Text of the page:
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Gone is a 2012 Psychological Thriller starring Amanda Seyfried.
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Jill Conway (Seyfried) is a young woman living in Portland with her sister Molly. A year ago Jill was apparently abducted by an unidentified man who kept her in a hole in the woods. Due to her history of mental problems and total absence of evidence for her abductor the police suspect she may have fantasized the whole thing. When Jill comes home one morning to find her sister unaccountably missing she immediately assumes her abductor has struck again and kidnapped her sister... but the police and her friends question her judgement.

No relation to the book series of the same name.


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This film contains examples of the following tropes:

  • Action Girl: Jill has trained in martial arts and using a gun since her abduction. Her skills stand up well as she goes on a quest to find her sister.
  • Actor Allusion: Sgt. Powers (played by Franco) tells Detective Bentley to become a firefighter if he wants to chase tail.
  • Asshole Victim: The abductor, who would have murdered (and likely raped) Jill (while he's also had many more victims, gets painfully killed by her.
  • Broken Bird: Jill is quite damaged as a result of first losing her parents, then being abducted, help captive, escaping and getting disbelieved due to her mental issues plus a lack of evidence to support her claims. She copes by learning fighting skills and keeping a stoic facade much of the time.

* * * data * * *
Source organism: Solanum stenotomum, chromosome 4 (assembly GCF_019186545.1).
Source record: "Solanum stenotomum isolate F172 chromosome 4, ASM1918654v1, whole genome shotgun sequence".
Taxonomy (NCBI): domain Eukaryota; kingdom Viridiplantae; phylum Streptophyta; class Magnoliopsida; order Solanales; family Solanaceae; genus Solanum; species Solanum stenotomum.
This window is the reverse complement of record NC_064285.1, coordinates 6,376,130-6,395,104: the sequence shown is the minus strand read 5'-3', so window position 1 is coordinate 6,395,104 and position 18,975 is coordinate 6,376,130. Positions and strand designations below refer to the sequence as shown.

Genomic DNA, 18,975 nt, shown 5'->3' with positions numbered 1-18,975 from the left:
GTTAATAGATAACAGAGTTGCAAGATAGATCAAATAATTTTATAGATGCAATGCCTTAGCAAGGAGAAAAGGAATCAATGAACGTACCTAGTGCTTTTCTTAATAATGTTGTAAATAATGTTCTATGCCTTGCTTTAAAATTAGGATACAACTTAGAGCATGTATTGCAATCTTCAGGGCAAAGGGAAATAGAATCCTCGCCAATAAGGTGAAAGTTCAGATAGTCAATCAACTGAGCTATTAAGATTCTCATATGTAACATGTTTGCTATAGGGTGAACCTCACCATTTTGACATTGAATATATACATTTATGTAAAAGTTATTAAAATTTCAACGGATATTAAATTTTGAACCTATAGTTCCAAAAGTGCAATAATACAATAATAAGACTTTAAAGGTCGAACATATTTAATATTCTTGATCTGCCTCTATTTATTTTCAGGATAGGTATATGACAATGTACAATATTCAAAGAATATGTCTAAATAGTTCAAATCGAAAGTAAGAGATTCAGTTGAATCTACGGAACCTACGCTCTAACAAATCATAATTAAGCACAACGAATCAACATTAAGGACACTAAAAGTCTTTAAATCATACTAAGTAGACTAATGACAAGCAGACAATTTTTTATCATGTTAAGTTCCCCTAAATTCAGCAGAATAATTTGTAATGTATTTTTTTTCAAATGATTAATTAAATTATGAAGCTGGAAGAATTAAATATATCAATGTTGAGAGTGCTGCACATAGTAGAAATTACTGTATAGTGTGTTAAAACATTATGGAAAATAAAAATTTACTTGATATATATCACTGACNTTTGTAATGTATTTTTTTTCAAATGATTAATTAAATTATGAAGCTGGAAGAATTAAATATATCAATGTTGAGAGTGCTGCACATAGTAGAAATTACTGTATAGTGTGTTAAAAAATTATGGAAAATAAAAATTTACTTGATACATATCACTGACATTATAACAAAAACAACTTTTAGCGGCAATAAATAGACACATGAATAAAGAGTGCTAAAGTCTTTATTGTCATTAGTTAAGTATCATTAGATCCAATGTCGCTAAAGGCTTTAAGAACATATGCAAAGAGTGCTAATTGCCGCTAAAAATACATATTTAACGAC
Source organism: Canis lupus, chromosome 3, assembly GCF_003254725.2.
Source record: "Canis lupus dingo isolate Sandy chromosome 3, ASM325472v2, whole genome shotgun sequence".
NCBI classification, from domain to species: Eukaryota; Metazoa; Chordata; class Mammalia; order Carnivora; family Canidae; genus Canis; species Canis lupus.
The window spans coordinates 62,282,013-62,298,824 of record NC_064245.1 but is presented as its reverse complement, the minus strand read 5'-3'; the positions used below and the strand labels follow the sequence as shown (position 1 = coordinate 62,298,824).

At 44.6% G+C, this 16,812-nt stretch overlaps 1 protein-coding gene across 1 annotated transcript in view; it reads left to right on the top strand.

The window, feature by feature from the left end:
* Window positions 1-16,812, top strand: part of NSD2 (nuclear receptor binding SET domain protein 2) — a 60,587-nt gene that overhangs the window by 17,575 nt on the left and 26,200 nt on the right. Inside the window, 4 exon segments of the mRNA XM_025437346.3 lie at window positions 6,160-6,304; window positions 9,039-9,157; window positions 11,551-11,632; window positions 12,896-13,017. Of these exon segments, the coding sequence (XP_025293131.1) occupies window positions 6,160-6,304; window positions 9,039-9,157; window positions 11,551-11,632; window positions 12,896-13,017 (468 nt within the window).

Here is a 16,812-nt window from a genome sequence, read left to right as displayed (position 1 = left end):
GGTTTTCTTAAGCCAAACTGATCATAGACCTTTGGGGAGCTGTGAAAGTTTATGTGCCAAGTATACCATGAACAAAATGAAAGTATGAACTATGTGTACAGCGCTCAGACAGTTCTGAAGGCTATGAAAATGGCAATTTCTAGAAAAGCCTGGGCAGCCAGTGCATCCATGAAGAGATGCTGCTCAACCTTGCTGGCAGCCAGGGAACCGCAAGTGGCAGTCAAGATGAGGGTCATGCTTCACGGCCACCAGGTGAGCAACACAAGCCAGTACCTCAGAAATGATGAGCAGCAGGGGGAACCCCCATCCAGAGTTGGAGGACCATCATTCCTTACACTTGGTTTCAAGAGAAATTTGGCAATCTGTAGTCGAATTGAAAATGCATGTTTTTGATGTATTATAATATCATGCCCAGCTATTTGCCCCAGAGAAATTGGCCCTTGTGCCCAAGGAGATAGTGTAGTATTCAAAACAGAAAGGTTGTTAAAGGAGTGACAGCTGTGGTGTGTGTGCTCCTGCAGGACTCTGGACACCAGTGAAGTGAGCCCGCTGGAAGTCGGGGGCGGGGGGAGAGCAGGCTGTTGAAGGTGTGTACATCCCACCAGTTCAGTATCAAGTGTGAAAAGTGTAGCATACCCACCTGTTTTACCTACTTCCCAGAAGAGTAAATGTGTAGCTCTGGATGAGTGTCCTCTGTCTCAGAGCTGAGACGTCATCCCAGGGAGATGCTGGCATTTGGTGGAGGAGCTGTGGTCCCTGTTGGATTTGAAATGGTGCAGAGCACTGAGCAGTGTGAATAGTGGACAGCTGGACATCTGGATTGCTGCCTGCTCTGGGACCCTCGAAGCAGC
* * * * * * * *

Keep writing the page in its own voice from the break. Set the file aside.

• Cat Scare: In the apartment Jill has broken into, Jill opens a closet and a cat jumps out while yowling.
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  • Chekhov's Gun: Kerosene. Digger brought kerosene from a hardware store, which bites him on the ass since Jill uses the kerosene in burning him alive.
  • Damsel out of Distress: Jill managed to escape her abductor the first time. When she's lured back into his clutches, she does it again (this time she brings a gun, making doing so easier).
  • Driven to Suicide: Jill attempted suicide or at least was viewed as a risk for it in the past due to depression after both her parents died, causing her temporary committal to a mental institution.
  • Exact Words: Jill promised her abductor that she won't shoot him if he tells her where her sister is. She didn't actually say anything about burning him alive...
  • Flashback Echo: Seeing a familiar object, Jill begins to remember about her own abduction a year prior.
  • Hero Insurance: Jill isn't arrested for illegal possession of a gun or menacing on coming back, though the police had been looking for her because she'd done these over the entire day. Possibly justified as she'd shown they were wrong to disbelieve her, and charging her would make them look bad when this came out.
  • I Lied: Jill says this after she starts pouring gasoline onto her abductor, who screams that she said she'd let him go if he'd told her what he's done with her sister.